From Prohibition to Regulation: Bookmaking, Anti-Gambling, and the Law

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Clarendon Press, 1991 - Games - 408 pages
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The policing of illegal betting and bookmaking was a major issue in relations between police and working-class people until 1960, when betting shops were legalized in England and Wales. This ended an attempt to discriminate legally against cash betting away from the racecourses, which had reached its height with the Street Betting Act of 1906. This book, a contribution to the sociology and the social history of law-making, is the first major study to trace the rise and fall of the attempt at prohibition, along with detailed consideration of problems encountered by the police in enforcing anti-gambling laws, and the role of the police and the Home Office in the gradual acceptance of the need for legal reform. This study will be of special interest to criminologists, sociologists; students and scholars of socio-legal studies, and social and legal historians.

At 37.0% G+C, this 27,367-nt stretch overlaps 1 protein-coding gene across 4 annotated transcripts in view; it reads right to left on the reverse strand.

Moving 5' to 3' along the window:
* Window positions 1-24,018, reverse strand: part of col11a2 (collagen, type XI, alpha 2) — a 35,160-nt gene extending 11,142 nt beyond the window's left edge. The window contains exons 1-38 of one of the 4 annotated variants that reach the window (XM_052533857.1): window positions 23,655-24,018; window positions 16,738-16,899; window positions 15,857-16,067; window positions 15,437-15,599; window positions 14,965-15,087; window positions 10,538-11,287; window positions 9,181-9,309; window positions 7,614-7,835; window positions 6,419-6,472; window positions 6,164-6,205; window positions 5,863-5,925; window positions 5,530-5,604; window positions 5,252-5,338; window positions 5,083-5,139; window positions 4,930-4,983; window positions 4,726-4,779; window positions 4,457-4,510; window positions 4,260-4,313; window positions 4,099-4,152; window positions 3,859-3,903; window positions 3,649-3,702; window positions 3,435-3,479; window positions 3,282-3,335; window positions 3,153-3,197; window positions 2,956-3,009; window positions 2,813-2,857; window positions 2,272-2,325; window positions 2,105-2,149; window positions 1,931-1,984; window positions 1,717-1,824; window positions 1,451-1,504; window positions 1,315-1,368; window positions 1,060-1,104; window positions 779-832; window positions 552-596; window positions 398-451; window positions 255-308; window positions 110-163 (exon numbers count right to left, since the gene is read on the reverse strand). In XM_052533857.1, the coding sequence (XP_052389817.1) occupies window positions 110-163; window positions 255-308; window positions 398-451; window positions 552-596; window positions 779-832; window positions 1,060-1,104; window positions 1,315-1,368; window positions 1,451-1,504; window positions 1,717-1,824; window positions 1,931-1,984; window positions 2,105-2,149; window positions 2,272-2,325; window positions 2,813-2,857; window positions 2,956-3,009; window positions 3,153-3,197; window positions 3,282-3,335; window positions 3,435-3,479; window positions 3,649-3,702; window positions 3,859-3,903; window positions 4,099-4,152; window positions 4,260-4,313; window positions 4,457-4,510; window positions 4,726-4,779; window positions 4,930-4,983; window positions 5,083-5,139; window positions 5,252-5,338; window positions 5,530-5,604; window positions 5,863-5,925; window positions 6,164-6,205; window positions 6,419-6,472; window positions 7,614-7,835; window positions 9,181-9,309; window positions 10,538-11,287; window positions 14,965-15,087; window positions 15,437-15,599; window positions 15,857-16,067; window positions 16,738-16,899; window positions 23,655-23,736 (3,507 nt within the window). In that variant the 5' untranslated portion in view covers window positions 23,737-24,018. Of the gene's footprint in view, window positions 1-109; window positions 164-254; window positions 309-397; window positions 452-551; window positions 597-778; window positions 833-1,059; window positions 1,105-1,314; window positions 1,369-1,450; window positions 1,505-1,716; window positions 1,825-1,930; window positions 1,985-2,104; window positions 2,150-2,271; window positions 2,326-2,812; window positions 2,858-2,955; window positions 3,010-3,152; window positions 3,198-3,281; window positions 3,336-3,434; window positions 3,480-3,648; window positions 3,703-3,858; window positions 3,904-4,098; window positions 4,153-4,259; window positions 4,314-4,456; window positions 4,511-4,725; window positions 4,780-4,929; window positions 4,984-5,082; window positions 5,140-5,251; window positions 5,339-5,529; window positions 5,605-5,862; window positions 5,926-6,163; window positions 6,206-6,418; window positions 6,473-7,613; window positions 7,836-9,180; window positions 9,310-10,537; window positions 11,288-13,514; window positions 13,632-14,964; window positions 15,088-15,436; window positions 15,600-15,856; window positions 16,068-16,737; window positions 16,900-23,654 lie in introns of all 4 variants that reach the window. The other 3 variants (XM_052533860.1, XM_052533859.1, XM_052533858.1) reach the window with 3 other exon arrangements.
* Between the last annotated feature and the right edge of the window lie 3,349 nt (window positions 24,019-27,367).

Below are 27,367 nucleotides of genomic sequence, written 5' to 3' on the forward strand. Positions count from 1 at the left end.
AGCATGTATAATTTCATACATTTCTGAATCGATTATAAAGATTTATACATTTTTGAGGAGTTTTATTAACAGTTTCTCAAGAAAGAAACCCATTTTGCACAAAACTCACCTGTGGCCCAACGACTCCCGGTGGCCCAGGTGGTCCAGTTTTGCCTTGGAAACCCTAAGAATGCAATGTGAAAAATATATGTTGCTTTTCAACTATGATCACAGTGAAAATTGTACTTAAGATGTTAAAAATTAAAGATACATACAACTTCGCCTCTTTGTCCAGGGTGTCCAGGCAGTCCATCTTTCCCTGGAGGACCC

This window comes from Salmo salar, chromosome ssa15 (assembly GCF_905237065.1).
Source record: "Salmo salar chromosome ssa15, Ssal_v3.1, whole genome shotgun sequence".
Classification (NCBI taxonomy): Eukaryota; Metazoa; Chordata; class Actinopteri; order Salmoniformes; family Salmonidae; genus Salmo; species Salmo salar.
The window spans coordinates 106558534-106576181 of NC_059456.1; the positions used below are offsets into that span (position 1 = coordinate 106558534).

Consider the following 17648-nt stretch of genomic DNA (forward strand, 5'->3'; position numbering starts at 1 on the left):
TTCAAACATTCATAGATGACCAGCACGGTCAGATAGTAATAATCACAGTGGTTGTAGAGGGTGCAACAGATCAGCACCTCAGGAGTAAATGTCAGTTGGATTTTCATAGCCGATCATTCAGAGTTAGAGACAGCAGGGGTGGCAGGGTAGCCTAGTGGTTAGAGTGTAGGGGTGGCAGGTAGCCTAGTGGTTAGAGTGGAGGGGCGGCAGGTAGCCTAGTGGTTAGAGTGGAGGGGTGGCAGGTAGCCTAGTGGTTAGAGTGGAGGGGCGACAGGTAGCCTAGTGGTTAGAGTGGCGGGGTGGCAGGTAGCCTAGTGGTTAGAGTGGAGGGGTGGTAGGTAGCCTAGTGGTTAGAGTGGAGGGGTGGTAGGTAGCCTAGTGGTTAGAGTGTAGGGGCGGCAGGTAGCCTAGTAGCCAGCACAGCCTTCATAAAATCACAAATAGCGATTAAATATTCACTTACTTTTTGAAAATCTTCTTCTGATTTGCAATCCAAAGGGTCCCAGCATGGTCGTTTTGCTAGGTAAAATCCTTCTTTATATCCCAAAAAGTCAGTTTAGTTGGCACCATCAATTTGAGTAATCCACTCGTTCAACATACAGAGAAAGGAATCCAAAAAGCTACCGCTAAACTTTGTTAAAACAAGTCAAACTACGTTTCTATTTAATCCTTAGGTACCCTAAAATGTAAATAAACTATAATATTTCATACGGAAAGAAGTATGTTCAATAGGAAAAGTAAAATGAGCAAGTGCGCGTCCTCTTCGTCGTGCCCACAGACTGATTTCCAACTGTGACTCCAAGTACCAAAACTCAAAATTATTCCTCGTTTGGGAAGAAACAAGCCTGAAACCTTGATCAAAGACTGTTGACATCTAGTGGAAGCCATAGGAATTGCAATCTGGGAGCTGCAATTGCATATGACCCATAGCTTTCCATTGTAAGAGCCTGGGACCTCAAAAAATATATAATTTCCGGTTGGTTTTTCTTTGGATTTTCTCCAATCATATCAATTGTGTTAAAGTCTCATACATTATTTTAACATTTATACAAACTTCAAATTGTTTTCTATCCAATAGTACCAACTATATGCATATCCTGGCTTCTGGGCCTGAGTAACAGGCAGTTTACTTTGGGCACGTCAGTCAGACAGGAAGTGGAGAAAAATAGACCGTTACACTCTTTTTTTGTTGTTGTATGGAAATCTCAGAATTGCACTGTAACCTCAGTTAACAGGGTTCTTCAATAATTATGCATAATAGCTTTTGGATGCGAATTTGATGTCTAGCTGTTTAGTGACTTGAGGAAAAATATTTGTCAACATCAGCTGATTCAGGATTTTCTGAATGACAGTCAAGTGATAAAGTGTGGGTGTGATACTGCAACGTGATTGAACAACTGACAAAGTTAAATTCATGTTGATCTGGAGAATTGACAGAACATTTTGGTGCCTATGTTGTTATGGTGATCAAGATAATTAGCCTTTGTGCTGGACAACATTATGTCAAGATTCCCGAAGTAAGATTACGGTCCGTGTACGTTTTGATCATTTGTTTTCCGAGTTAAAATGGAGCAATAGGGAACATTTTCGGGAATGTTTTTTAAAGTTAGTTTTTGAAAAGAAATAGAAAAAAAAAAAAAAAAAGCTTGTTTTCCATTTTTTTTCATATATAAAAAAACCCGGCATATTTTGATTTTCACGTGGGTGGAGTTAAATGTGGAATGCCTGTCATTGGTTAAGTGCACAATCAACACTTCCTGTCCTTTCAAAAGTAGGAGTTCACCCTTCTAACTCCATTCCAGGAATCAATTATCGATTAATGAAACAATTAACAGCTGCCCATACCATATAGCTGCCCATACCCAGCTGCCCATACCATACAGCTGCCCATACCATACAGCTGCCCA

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AntiGambling in Late Victorian and Edwardian
The NAGLs Campaign against Racecourse
The Prohibition of Street Betting

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About the author (1991)

Introducing this Bison Book edition of "Thrilling Days in Army Life" is David Dixon, an assistant professor of history at Slippery Rock University and the author of "Hero of Beecher Island: The Life and Military Career of George A. Forsyth," also available from the University of Nebraska Press.

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